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The Cubs’ Mark Zagunis strikes out in the ninth inning against the Brewers on Sunday. (Photo by Dylan Buell/Getty Images)

Will the Cubs get a rude welcome from their fans at Monday’s home opener?

SHARE Will the Cubs get a rude welcome from their fans at Monday’s home opener?
SHARE Will the Cubs get a rude welcome from their fans at Monday’s home opener?

MILWAUKEE — Home openers are normally festive occasions. They’re the first close-up look at a team and a reminder that summer warmth is on the way. But if the struggling Cubs could get out of being introduced individually Monday before their Wrigley Field opener, I’ll bet they would.

With the team crawling into town after a 2-7 start, there’s a decent chance boos will escort several players as they line up for introductions down the third-base line. The usual suspects, Yu Darvish and Tyler Chatwood, are at risk, but so are any known associates of the bullpen.

Cubs fans have every right to let their feelings be known. Some will surely want to know if protocol can be broken so that team chairman Tom Ricketts, president Theo Epstein and whoever else is to blame for the poor start can be introduced to the crowd.

The Cubs lost 4-2 to the Brewers on Sunday, spurning the hackneyed bullpen-meltdown storyline. Variety is the spice of life. It’s a statement on where they’re at that they were almost happy afterward about a well-played game and a garden-variety loss.

What to say about these Cubs other than what the . . .?

Of course it’s early in the season, of course they had a lot of success the previous four seasons, and of course there’s a fair chance they’ll bounce back. But for now, it’s an absolute slog. As for the glorious past, it’s hard to remember all the good times when you have a tremendous leg cramp.

If there is booing Monday, let it be known that it won’t be a reflection of a fickle fan base but of a team that has played miserably too often so far.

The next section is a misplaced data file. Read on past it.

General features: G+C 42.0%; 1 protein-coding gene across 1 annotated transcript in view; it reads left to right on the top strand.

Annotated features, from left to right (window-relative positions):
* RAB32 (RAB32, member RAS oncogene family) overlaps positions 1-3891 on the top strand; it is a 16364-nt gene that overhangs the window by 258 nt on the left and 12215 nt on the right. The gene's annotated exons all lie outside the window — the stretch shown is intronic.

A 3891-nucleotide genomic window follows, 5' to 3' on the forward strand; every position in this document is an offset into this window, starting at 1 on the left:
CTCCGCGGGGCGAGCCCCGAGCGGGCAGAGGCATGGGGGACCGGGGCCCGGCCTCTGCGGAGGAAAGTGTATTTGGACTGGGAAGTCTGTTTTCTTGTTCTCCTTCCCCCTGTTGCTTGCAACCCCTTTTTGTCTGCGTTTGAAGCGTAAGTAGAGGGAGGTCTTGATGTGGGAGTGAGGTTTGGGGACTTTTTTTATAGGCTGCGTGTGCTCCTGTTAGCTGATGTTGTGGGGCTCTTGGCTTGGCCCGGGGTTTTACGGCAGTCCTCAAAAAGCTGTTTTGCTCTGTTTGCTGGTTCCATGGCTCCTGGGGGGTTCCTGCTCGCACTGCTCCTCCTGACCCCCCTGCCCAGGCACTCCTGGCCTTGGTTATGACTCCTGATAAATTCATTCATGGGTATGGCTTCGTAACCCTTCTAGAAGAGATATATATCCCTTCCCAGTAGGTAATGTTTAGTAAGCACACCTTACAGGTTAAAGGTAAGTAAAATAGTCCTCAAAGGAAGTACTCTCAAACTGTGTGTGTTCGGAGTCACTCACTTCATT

“They can do whatever they want,’’ shortstop Javy Baez said of the fans. “They don’t control this. I don’t control them, they don’t control my game or our game. We’ve just got to keep everything out of the clubhouse and block everything negative that is coming to us right now. Go out there and have fun.’’

After beating the Brewers 14-8 Saturday, the Cubs had hoped to take care of business Sunday and bring some hope to Wrigley on Monday. But no. Kyle Hendricks lasted four innings, giving up four earned runs, which was decidedly not what manager Joe Maddon wanted out of his starter.

This time, the runs dried up for the hot-hitting Cubs. Before that, the problem had been something else. Errors. Walks. Bad pitching in general. The season is nine games old, and the team already has lost in every way known to man.

Closer Pedro Strop hasn’t been in a save situation yet. It’s hard to watch.

Even Maddon, who’d have nice things to say about flesh-eating bacteria if it came with a Cubs logo, has flashed frustration. After another bullpen blowup Saturday, he was caught on camera saying in the dugout, “I’m so tired of this sh–.’’ It’s not a side of him Chicago has seen often.

“The other side always exists,’’ he said. “I think I hide it pretty well at times.’’

The Cubs came into Sunday’s game with the second-highest bullpen ERA (9.51) in baseball. Maddon describes it as “a hard time in the bullpen.’’ I’d say that’s being incredibly kind. I’d say there’s a check-engine light on in the Hindenburg, but what do I know? Walks are killing the Cubs, whose 53 lead the majors.

“Guys get hit; that’s one thing,’’ Maddon said. “But when you set it up by walking people, that’s something entirely different. As long as you’re throwing strikes and getting hit, honestly, that’s not nearly as disturbing as walking people.’’

Jon Lester will take the mound for the Cubs in the home opener, with the mere responsibility of making everything right. He has been one of the few bright spots on the pitching staff, having picked up the victory on Opening Day against the Rangers. He could use some help, from somebody, anybody.

“It’s hard because we’re struggling, and everybody’s talking about it — the bullpen and the pitching and whatever,’’ Baez said. “This is a team. This is everybody together. We’re just trying to get out of it and move on. We’re still in the first month. There’s still five months of baseball. People are making a big deal [out of it].’’

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They are, because it’s alarming. People react poorly when they are expecting something else. And those people, because they are human, take what’s happening and project it over a season. Two weeks in, and they see sand slipping through the hourglass.

“We’re going to be all right,’’ center fielder Albert Almora Jr. said.

They can start by proving it.

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